NAT woes

Member
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Joined: 2002.11
Post: #1
So I have this quaint network tic-tac-toe game written for command line, using BSD sockets. The problem is that if the host is behind a router (NAT device) then the client cannot connect through the host's external IP address ... since this doesn't really correspond to the host. It works if I set up port forwarding on Airport, for example, but I cannot expect a normal user to do this just to play a simple game!

What is the easiest way to get around this?

Suppose instead I were to use SDL_Net instead of BSD sockets (which I plan on using in future projects). Then what technique might I use to get around the NAT problem? In the SDL case I would want to make sure that the code remains cross platform.
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Luminary
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Post: #2
There is no way around the fact that the client needs to connect to an open port on the server. This is a fundamental rule of networking!

You have a few options:
* Require the server to have the port open. This is the most common solution!
* Send all your network traffic through a central server if neither host has the port open. This is probably fine for Tic-Tac-Toe, but it doesn't scale well.
* Attempt to use UPnP's IGD to configure the router's port forwarding, if neither host has the port open.
* I believe there are also some "fancy tricks" involving making outbound connections that can be used to convince certain routers to accept incoming traffic on a port.
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Post: #3
OneSadCookie Wrote:There is no way around the fact that the client needs to connect to an open port on the server. This is a fundamental rule of networking!

You have a few options:
* Require the server to have the port open. This is the most common solution!
* Send all your network traffic through a central server if neither host has the port open. This is probably fine for Tic-Tac-Toe, but it doesn't scale well.
* Attempt to use UPnP's IGD to configure the router's port forwarding, if neither host has the port open.
* I believe there are also some "fancy tricks" involving making outbound connections that can be used to convince certain routers to accept incoming traffic on a port.

Is there some sort of UPnP SDK I should know about specifically?
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Luminary
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Post: #4
I'm no expert sorry, I didn't even know this existed until a couple of weeks ago Smile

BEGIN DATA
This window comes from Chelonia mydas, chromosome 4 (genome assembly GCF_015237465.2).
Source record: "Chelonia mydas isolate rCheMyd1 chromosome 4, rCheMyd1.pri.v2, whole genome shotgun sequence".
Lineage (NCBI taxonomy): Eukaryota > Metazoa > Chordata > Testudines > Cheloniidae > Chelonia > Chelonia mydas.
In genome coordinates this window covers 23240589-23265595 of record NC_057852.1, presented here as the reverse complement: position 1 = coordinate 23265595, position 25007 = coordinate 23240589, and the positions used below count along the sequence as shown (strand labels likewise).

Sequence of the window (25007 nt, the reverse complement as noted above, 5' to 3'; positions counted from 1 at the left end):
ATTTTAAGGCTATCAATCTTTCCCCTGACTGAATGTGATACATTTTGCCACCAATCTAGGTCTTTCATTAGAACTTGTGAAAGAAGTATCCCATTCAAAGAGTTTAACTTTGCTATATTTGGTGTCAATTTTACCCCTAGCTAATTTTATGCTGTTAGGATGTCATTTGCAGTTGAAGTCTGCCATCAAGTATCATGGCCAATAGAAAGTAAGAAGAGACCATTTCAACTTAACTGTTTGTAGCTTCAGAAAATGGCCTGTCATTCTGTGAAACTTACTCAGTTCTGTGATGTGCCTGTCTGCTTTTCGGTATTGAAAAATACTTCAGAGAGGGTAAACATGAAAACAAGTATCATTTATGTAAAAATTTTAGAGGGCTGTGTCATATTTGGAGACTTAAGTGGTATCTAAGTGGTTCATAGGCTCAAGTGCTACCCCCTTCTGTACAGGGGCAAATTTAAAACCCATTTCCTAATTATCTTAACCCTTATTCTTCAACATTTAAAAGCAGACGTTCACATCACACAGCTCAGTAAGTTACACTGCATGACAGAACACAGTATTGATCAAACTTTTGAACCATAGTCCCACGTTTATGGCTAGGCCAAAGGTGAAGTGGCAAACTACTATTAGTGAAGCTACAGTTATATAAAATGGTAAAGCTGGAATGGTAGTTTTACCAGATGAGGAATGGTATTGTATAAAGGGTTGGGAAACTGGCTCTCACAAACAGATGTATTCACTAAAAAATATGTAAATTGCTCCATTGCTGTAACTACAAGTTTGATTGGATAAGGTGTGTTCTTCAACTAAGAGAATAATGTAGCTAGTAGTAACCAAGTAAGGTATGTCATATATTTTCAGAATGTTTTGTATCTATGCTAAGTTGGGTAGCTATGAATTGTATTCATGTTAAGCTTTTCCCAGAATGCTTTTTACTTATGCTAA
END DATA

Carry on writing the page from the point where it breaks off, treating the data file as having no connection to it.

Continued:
Note that even if you do get it working, not all routers support UPnP, and many that do support it don't have it enabled by default. You'll also likely need to set up the connection through a central server, otherwise the two hosts won't have any way to tell each other what they're doing...
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Post: #5
OneSadCookie Wrote:I'm no expert sorry, I didn't even know this existed until a couple of weeks ago Smile

Note that even if you do get it working, not all routers support UPnP, and many that do support it don't have it enabled by default. You'll also likely need to set up the connection through a central server, otherwise the two hosts won't have any way to tell each other what they're doing...

Apparently Apple has its own competitor to UPnP called PMP. I've been reading some specifications on it, and it doesn't sound too difficult to talk to get a router supporting PMP to port forward. Though I really doubt many routers other than Airport base stations support PMP Sad

If UPnP isn't too different, then I shouldn't have much trouble with it.

Edit: Even on Apple Airport base stations PMP is OFF by default. It must be turned on in the Airport Admin Utility. Basically it's almost as demanding as making a user port forward manually.

Edit: UPnP is not supported on Airport Sad
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Post: #6
I've heard rumors that applications like Skype work by "tricking" the router by sending forged UDP packets around. Heavy magic, not guaranteed to work (in fact probably guaranteed to break eventually :-p ), and probably not worth the effort... Require port forwarding or use a central server are your two main options :/

Did you ever wonder why we had to run for shelter when the promise of a brave new world unfurled beneath the clear blue sky?